The Colorado Center for High School Success
The Colorado Center for High School Success partners with 16 high schools across Colorado committed to becoming communities where all students excel academically, and race and socio-economic status do not predict success. We help our partner schools significantly increase the number of 9th graders who finish the year on track to graduate, a stronger predictor of high school graduation than their race/ethnicity, level of poverty, or test scores combined.
Resources for Schools
- Reopening After COVID: Social Emotional Learning Support for High Schools
- Stand Stronger: Stand-Out Practices from the Pandemic
9th grade on-track rates are more predictive of graduation than all background factors combined.
- Students who are on-track at the end of their 9th grade year—earn at least a quarter of the credits needed for four-year graduation and receive no more than one “F” in a core course—are as much as four times more likely to graduate from high school than their off-track peers. In fact, the 9th grade on track metric is more predictive of a student’s likelihood of graduating than race, ethnicity, poverty level and prior test scores combined. (Allensworth, 2013)
- By implementing the “Freshman Success Approach” developed by the University of Chicago Network for College Success, Chicago Public Schools increased 9th grade on track rates by an astonishing thirty-three percentage points since 1999 and its graduation rates rose by twenty-five percentage points over that same time frame. (University of Chicago, 2018)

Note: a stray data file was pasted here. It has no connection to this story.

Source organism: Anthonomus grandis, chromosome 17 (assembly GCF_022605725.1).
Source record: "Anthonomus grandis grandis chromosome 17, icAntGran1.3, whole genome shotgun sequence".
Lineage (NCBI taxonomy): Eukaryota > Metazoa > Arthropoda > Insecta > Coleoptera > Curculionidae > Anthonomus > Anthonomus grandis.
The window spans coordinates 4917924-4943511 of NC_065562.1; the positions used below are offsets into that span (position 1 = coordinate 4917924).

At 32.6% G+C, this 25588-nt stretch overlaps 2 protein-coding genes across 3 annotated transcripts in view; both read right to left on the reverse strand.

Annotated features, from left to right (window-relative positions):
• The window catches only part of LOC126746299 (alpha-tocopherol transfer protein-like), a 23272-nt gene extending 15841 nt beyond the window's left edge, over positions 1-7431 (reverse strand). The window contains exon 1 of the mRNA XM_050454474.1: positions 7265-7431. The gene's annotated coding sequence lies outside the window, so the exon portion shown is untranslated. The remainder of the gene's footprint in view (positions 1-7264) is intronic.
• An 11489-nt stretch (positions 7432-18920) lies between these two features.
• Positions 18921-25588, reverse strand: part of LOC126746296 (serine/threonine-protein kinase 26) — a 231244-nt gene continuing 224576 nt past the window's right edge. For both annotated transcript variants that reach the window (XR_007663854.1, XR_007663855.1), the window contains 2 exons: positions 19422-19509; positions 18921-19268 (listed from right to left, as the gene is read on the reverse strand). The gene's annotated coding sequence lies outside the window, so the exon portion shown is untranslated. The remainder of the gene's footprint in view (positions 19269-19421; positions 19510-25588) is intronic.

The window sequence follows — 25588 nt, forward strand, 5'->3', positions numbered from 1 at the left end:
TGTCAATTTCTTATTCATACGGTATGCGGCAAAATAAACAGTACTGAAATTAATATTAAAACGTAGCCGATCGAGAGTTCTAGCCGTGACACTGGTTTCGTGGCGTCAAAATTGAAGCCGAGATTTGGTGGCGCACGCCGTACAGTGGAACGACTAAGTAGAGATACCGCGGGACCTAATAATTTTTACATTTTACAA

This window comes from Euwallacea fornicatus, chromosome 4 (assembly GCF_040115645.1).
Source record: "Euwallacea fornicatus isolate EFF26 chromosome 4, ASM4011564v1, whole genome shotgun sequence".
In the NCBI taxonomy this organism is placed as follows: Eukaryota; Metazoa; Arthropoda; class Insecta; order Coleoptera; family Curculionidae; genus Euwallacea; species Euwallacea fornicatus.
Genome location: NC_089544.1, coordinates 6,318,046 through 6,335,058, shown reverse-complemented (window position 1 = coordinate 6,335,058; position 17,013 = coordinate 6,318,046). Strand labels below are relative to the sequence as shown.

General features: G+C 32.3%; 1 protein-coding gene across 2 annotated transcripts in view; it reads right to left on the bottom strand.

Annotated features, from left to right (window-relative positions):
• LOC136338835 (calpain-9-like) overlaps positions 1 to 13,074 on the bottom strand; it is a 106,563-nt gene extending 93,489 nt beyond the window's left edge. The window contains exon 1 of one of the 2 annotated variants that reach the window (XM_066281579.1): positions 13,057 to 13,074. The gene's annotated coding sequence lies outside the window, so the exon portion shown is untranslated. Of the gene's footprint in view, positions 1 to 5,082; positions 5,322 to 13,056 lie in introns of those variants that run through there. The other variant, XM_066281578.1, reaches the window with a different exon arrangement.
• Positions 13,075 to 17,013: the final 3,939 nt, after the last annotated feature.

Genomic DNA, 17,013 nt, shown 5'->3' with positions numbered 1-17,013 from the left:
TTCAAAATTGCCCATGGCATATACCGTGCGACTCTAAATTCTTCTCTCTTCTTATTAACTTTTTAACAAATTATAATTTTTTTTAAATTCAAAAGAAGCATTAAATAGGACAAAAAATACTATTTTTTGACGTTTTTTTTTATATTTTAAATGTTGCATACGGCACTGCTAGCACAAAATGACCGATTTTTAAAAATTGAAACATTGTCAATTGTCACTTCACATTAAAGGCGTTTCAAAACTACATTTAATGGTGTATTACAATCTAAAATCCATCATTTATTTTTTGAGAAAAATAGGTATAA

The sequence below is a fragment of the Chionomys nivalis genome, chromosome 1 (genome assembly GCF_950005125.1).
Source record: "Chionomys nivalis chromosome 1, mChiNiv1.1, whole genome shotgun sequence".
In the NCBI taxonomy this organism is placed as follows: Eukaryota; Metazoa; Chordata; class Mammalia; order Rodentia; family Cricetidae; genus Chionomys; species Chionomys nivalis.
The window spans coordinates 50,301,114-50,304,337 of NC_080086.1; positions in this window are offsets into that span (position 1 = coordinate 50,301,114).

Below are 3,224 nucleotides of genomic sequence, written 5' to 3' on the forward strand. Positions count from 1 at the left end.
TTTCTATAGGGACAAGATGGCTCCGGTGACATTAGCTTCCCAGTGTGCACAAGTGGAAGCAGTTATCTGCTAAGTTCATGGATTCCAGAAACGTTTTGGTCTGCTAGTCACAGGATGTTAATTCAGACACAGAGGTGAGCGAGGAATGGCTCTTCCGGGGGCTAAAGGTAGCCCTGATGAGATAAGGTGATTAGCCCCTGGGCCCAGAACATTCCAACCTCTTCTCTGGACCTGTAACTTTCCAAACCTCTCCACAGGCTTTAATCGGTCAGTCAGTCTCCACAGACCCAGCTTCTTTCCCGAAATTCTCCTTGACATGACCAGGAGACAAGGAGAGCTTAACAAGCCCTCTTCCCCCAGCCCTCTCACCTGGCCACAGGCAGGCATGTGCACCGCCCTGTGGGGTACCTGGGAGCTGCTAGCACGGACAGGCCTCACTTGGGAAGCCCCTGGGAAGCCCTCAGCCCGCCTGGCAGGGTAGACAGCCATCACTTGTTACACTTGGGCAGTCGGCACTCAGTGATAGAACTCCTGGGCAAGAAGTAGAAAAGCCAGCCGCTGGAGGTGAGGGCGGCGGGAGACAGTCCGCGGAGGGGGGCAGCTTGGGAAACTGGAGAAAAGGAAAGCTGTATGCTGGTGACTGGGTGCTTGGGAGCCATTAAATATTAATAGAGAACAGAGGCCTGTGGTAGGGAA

- The number of unexcused absences quadruple from 8th to 9th grade. (Allensworth, 2013)
- Students across the 8th grade achievement spectrum experience significant grade declines in all subject areas when they transition to high school. (Rosenkranz, T., de la Torre, M., Stevens, W.D., & Allensworth, E.M. (2014). Free to fail or on-track to college: Why grades drop when students enter high school and what adults can do about it. Chicago, IL: University of Chicago Consortium on Chicago School Research)
- Nationwide, 9th graders are three to five times more likely to fail a class than students in any other grade. (Southern Regional Educational Board, 2002)
- For every full-year course that a 9th grade students fails, their chance of graduating in four years decreases by 30%. (Nield, 2009)
- 70-80% of all students who failed 9th grade will not graduate from high school. (Wyner et al. (2007). Achievement Trap: How America is Failing Millions of High-Achieving Students from Lower-Income Families. Jack Kent Cooke Foundation.)
9th Grade success grant program
A grant program through the Colorado Department of Education provides funding to local education providers and charter schools to assist students enrolled in ninth grade to develop the skills they need to successfully persist in graduating from high school.